[/caption]A jubilant crowd gathered outside the White House as word spread of bin Laden's death after a global manhunt that lasted nearly a decade.

"Justice has been done," the president said.

A U.S. official says bin Laden's body will be handled in accordance with Islamic tradition.

The impact Osama bin Laden's death will have on his al-Qaida organization is unclear.

The greatest terrorist threat to the U.S. is now considered to be the al-Qaida franchise in Yemen, far from the group's core in Pakistan, where bin Laden was killed by U.S. forces.

It was al-Qaida's Yemen branch that almost took down a U.S.-bound airliner on Christmas 2009 and nearly detonated explosives aboard two U.S. cargo planes last fall.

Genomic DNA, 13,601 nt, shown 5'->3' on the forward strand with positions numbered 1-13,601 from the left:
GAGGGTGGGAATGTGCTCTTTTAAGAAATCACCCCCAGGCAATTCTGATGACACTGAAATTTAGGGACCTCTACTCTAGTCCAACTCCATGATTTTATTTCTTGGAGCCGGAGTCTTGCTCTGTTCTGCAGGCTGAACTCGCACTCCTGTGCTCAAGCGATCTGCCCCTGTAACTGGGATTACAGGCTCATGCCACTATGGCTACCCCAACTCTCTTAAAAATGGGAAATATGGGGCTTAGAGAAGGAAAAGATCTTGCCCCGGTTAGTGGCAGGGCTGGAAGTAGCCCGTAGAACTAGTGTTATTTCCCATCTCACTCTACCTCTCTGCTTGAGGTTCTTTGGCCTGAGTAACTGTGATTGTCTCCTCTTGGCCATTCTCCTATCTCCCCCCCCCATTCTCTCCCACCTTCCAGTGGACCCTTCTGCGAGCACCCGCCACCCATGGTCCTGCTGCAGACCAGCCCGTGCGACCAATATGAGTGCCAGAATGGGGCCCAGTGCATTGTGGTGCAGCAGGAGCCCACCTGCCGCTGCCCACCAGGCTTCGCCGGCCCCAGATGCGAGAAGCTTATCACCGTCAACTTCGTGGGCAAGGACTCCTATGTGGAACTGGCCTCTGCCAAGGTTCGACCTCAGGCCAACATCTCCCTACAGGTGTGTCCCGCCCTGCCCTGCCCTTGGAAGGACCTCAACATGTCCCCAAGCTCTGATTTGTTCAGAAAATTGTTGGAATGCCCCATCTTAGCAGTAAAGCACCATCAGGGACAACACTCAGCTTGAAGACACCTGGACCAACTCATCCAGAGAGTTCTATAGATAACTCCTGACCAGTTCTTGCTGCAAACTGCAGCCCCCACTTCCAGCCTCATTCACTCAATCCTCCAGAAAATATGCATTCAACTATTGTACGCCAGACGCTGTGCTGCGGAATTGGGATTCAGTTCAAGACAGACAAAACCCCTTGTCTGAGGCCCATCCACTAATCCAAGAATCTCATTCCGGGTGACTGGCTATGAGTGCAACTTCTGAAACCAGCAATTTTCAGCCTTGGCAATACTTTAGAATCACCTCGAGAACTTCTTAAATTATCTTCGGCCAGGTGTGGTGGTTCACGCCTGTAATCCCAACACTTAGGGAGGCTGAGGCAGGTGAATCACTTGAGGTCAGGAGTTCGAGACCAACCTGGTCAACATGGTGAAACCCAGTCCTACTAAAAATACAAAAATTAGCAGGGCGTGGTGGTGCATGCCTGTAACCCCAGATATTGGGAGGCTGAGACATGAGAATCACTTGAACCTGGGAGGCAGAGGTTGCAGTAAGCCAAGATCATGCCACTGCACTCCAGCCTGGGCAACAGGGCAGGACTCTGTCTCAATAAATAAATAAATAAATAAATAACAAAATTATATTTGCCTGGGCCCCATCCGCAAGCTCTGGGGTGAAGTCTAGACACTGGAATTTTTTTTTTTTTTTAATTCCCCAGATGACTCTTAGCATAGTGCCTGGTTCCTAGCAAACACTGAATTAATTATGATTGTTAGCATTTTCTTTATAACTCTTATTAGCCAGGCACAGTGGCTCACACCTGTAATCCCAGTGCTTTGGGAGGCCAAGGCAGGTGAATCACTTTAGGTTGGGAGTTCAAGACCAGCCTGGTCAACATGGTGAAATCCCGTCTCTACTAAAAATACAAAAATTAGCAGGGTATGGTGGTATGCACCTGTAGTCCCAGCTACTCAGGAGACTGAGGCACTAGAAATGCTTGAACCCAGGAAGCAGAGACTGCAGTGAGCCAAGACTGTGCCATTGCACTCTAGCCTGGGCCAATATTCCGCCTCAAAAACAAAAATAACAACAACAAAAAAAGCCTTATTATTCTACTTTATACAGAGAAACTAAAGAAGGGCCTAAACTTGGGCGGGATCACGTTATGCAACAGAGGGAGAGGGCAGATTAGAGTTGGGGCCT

Those operations were carried out without any direct involvement from bin Laden. U.S.-born radical cleric Anwar al-Awlaki, who's reportedly hiding in Yemen, is believed to be the inspiration behind those plots.

Al-Awlaki recently wrote in the new edition of al-Qaida's online magazine that one thing violent Islamist groups will be able to take advantage of is the Arab world's wave of political unrest.

Osama bin Laden's Egyptian right hand man is now seen as the top candidate for the world's top terror job.

Bin Laden had the charisma but it was the strategic thinking and the organizational skills of Ayman al-Zawahri (AY'-muhn ahl-ZWAH'-ree) that kept al-Qaida together after the United States invaded Afghanistan in 2001.

It's too early to tell how exactly al-Qaida will change, but the group under al-Zawahri would likely be further radicalized, unleashing a new wave of attacks to avenge bin Laden's killing by U.S. troops in Pakistan.

Al-Zawahri's extremist views and his readiness to use deadly violence are beyond doubt.

In a 2001 treatise, he set down the longterm strategy for the jihadi movement — to inflict "as many casualties as possible" on the Americans, while trying to establish control in a nation to use as a base.

Story From The Assocaited Press